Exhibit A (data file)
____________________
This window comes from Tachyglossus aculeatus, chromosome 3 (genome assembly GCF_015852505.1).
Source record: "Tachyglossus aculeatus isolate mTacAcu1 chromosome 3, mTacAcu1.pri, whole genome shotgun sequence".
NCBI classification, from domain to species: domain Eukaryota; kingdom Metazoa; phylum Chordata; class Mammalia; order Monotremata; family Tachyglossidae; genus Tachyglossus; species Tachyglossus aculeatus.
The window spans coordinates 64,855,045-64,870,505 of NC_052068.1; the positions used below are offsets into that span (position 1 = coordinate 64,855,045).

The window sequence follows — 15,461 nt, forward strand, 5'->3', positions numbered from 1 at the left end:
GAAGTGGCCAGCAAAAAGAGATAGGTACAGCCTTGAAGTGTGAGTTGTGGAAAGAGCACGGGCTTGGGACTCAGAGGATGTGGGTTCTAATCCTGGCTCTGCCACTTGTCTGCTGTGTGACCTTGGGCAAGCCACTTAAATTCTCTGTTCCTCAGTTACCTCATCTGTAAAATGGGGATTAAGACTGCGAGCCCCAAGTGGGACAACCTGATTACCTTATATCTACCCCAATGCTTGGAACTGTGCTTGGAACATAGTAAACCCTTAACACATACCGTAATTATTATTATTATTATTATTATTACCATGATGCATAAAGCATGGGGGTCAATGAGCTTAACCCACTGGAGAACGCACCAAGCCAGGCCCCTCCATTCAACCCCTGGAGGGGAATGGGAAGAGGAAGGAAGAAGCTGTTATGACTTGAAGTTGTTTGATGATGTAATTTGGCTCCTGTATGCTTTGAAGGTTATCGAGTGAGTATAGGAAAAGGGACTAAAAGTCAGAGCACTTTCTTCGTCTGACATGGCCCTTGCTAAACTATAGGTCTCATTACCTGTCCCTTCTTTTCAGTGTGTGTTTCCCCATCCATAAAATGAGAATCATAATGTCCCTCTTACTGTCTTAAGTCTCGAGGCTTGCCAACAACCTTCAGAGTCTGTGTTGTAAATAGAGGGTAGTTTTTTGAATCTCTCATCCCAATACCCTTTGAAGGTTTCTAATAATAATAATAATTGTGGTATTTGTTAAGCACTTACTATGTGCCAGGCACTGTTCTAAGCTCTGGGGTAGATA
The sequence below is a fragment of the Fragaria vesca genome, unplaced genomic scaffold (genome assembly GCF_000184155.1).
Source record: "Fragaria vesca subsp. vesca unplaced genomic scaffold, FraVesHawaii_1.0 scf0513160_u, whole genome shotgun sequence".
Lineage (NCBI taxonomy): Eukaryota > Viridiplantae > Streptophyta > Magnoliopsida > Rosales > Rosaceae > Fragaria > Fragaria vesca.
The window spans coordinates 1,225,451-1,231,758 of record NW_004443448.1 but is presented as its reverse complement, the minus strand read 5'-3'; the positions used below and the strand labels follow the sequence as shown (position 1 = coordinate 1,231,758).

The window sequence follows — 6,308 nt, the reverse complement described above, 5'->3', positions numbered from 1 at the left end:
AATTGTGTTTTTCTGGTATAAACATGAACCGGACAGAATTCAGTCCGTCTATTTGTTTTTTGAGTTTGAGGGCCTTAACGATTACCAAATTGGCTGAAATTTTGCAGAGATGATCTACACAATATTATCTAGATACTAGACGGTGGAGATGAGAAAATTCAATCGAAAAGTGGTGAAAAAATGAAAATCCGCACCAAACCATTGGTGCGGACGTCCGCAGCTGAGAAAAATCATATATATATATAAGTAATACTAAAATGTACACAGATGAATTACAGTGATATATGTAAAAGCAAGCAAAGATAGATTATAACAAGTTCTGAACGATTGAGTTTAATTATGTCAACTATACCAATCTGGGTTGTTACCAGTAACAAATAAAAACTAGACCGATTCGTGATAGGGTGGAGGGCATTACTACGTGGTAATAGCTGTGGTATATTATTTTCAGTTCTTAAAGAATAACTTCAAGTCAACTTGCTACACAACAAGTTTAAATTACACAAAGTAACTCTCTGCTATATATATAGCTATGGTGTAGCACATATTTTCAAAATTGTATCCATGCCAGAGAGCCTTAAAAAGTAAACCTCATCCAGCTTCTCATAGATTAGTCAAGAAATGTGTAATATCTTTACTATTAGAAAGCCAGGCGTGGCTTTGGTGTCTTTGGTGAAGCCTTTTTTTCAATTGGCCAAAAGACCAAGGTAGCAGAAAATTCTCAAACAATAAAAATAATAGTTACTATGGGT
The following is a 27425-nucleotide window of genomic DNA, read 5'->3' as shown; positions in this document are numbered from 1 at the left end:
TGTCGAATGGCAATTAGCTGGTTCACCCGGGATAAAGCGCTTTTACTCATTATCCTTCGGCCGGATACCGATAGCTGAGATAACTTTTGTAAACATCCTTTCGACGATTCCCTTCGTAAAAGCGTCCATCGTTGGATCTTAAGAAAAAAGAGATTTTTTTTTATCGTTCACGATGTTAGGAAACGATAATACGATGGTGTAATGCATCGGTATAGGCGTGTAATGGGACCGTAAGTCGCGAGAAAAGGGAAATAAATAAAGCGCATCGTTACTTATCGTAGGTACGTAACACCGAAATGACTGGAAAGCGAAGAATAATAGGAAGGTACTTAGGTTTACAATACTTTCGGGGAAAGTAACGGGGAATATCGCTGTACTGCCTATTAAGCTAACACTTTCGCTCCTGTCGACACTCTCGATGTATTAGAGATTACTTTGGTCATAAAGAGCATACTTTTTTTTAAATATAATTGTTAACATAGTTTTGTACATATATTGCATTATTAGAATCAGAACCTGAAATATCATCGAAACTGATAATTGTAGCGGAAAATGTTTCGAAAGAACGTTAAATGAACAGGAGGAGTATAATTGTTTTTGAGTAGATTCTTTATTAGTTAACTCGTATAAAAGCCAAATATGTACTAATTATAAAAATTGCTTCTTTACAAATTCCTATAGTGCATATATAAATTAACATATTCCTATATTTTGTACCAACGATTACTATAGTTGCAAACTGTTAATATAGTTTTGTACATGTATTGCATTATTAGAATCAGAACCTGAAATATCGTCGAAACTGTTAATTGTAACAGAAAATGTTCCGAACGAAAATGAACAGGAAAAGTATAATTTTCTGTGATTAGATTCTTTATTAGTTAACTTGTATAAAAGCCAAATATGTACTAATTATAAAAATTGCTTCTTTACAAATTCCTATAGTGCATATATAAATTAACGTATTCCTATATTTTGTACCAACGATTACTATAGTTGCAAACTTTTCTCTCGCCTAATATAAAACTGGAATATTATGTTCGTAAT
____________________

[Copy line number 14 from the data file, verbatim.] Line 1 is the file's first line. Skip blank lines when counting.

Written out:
TGTCGAATGGCAATTAGCTGGTTCACCCGGGATAAAGCGCTTTTACTCATTATCCTTCGGCCGGATACCGATAGCTGAGATAACTTTTGTAAACATCCTTTCGACGATTCCCTTCGTAAAAGCGTCCATCGTTGGATCTTAAGAAAAAAGAGATTTTTTTTTATCGTTCACGATGTTAGGAAACGATAATACGATGGTGTAATGCATCGGTATAGGCGTGTAATGGGACCGTAAGTCGCGAGAAAAGGGAAATAAATAAAGCGCATCGTTACTTATCGTAGGTACGTAACACCGAAATGACTGGAAAGCGAAGAATAATAGGAAGGTACTTAGGTTTACAATACTTTCGGGGAAAGTAACGGGGAATATCGCTGTACTGCCTATTAAGCTAACACTTTCGCTCCTGTCGACACTCTCGATGTATTAGAGATTACTTTGGTCATAAAGAGCATACTTTTTTTTAAATATAATTGTTAACATAGTTTTGTACATATATTGCATTATTAGAATCAGAACCTGAAATATCATCGAAACTGATAATTGTAGCGGAAAATGTTTCGAAAGAACGTTAAATGAACAGGAGGAGTATAATTGTTTTTGAGTAGATTCTTTATTAGTTAACTCGTATAAAAGCCAAATATGTACTAATTATAAAAATTGCTTCTTTACAAATTCCTATAGTGCATATATAAATTAACATATTCCTATATTTTGTACCAACGATTACTATAGTTGCAAACTGTTAATATAGTTTTGTACATGTATTGCATTATTAGAATCAGAACCTGAAATATCGTCGAAACTGTTAATTGTAACAGAAAATGTTCCGAACGAAAATGAACAGGAAAAGTATAATTTTCTGTGATTAGATTCTTTATTAGTTAACTTGTATAAAAGCCAAATATGTACTAATTATAAAAATTGCTTCTTTACAAATTCCTATAGTGCATATATAAATTAACGTATTCCTATATTTTGTACCAACGATTACTATAGTTGCAAACTTTTCTCTCGCCTAATATAAAACTGGAATATTATGTTCGTAAT